Tuesday, January 15, 2008

Heideggerian?

Adam Kirsch's essay "The Taste of Silence," in the January 2008 issue of Poetry, makes the claim that "the best document" of contemporary poetry's "metaphysical sensibility" is Martin Heidegger's essay "The Origin of the Work of Art."

The way I phrased that might make you think that I find Kirsch's claim ridiculous, but I do not. The quoted phrases above are at the end of his first paragraph, and I am sure that Kirsch himself wanted to present the claim as being a bit absurd at first glance.

The essay argues cogently, however, that Heidegger's contrast between "poetry of earth" and "poetry of world" can be a useful heuristic in the interpretation of broader trends in contemporary poetry (whereby he seems to be referring primarily to English-language poetry). He paraphrases the concepts well, as far as I can tell, so if you want to know what those terms mean, read his essay (or, of course, Heidegger's).

My purpose here is to make four comments on Kirsch's essay (all of which assume you have read it):

1. At times, Kirsch seems to be arguing that the phrase I used above ("a useful heuristic") is all that he is getting at when it comes to saying that, as it were, "we are all Heideggerians now." That is, he is not saying that contemporary poets have read Heidegger; instead, he is saying that Heidegger is useful as a tool for interpreting contemporary poetry.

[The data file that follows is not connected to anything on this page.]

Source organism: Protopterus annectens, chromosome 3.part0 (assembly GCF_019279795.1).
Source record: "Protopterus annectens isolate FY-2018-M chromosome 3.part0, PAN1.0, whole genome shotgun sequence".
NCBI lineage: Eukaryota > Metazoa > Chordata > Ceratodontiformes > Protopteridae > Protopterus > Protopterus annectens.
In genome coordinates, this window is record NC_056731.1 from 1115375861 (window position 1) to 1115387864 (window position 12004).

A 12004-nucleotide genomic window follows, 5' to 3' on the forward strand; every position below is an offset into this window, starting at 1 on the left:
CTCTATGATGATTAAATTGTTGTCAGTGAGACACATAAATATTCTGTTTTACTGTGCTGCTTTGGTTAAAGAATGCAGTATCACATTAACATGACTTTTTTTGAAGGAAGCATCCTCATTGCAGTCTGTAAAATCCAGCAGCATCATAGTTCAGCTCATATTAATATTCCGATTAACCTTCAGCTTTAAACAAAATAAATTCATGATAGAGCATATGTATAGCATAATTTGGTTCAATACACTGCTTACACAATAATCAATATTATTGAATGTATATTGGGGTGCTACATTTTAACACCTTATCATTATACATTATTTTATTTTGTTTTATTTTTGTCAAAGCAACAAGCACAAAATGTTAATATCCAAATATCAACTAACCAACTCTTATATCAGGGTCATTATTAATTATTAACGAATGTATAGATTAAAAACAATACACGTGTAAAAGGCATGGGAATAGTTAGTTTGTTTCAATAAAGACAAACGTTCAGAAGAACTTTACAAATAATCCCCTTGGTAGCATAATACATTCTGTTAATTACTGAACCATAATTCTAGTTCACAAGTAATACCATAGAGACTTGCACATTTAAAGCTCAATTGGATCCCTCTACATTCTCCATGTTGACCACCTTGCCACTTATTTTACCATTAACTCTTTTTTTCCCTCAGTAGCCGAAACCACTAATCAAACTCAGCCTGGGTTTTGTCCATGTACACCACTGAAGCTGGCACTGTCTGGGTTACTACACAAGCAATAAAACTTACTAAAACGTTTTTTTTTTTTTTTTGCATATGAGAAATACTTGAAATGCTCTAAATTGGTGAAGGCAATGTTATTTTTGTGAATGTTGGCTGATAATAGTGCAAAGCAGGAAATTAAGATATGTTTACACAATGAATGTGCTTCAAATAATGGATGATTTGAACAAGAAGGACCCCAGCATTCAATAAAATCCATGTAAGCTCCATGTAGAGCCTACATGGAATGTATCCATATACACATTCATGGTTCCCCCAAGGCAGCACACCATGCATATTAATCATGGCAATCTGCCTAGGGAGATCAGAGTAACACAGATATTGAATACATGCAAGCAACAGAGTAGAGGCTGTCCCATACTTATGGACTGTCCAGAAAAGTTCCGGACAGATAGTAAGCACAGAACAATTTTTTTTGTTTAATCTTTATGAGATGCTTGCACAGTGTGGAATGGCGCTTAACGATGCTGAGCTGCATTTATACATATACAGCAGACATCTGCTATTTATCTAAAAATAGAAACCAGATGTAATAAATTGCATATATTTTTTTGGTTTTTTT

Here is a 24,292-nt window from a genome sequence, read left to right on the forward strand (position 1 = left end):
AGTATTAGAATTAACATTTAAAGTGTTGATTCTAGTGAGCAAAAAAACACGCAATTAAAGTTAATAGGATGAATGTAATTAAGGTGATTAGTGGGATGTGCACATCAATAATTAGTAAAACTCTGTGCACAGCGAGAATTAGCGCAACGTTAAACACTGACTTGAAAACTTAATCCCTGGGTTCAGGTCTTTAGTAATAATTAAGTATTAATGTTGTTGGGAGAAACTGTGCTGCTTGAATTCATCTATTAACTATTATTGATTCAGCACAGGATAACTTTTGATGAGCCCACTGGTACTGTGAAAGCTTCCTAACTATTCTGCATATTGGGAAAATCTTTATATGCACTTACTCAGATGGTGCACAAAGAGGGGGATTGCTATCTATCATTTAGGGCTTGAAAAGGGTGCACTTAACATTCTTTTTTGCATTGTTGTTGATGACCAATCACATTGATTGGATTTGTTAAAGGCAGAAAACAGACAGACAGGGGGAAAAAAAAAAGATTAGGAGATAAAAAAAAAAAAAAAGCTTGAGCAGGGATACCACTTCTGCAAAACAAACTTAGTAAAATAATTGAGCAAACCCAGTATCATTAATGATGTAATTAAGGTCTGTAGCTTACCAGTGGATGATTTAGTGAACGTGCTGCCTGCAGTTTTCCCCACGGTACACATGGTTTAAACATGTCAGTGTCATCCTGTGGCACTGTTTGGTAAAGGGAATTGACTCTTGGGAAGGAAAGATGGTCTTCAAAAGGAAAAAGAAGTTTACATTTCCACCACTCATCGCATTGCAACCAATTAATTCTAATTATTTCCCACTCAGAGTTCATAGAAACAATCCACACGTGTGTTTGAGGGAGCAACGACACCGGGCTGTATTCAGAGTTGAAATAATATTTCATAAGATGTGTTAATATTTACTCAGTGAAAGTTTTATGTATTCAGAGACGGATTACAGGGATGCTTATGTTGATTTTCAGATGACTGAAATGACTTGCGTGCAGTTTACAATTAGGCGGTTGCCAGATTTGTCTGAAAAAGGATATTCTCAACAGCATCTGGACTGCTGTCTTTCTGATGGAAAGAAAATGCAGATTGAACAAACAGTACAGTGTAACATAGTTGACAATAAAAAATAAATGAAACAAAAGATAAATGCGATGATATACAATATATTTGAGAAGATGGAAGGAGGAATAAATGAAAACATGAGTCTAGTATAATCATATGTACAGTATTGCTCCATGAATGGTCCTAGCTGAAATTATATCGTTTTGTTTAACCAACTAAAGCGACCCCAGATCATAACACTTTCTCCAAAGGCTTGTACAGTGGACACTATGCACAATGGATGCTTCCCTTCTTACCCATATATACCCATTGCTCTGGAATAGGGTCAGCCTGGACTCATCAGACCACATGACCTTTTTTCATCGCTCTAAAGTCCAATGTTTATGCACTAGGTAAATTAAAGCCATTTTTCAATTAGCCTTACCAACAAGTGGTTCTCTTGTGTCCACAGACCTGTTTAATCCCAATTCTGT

However, in presenting his three examples (Seamus Heaney, Charles Simic, and Billy Collins), Kirsch does seem to make a stronger claim when he calls Simic "another poet deeply indebted to Heidegger." At that point in the essay, he has not yet discussed Collins, so by saying "another poet" about Simic, Kirsch appears to be arguing that Heaney is one poet "deeply indebted to Heidegger."

I wish he had not put it that way. Until that moment, Kirsch's essay reminded me of Borges's essay "Kafka and His Precursors," in which Borges provides a list of Kafka's precursors, none of whom Kafka himself ever read. Kafka need not have read Lord Dunsany, for example, for Kafka's work to provide a way of understanding Dunsany's work (or vice versa, Borges implies).

Similarly, I would have been perfectly happy with the claim that Heidegger helps us understand contemporary poetry, so I prefer to read the phrase "deeply indebted to Heidegger" as simply infelicitous (since I assume Kirsch did not really mean to imply that Simic is an actual reader of Heidegger).

2. I appreciate essays that do not mark their own occasion—it gets tiresome to read essays in the German press that always begin with the justification for writing about a particular author at a particular time—but in the case of this essay, I was very curious. What made Kirsch write this essay at this time? In the absence of a context, I wondered who Kirsch felt he was arguing with.

3. For two reasons, Heidegger does not seem to me to be the most appropriate twentieth-century thinker for much of what Kirsch wants to say: first, he's too mystical and obscure, even when he is trying to be down to earth; secondly, there's all that Third Reich baggage that even Kirsch feels he has to deal with explicitly in his essay.

Much of what Kirsch wants to use Heidegger for could be done as effectively, without the mystical and political problems, by referring to Victor Shklovsky and his concept of "defamiliarization," for example.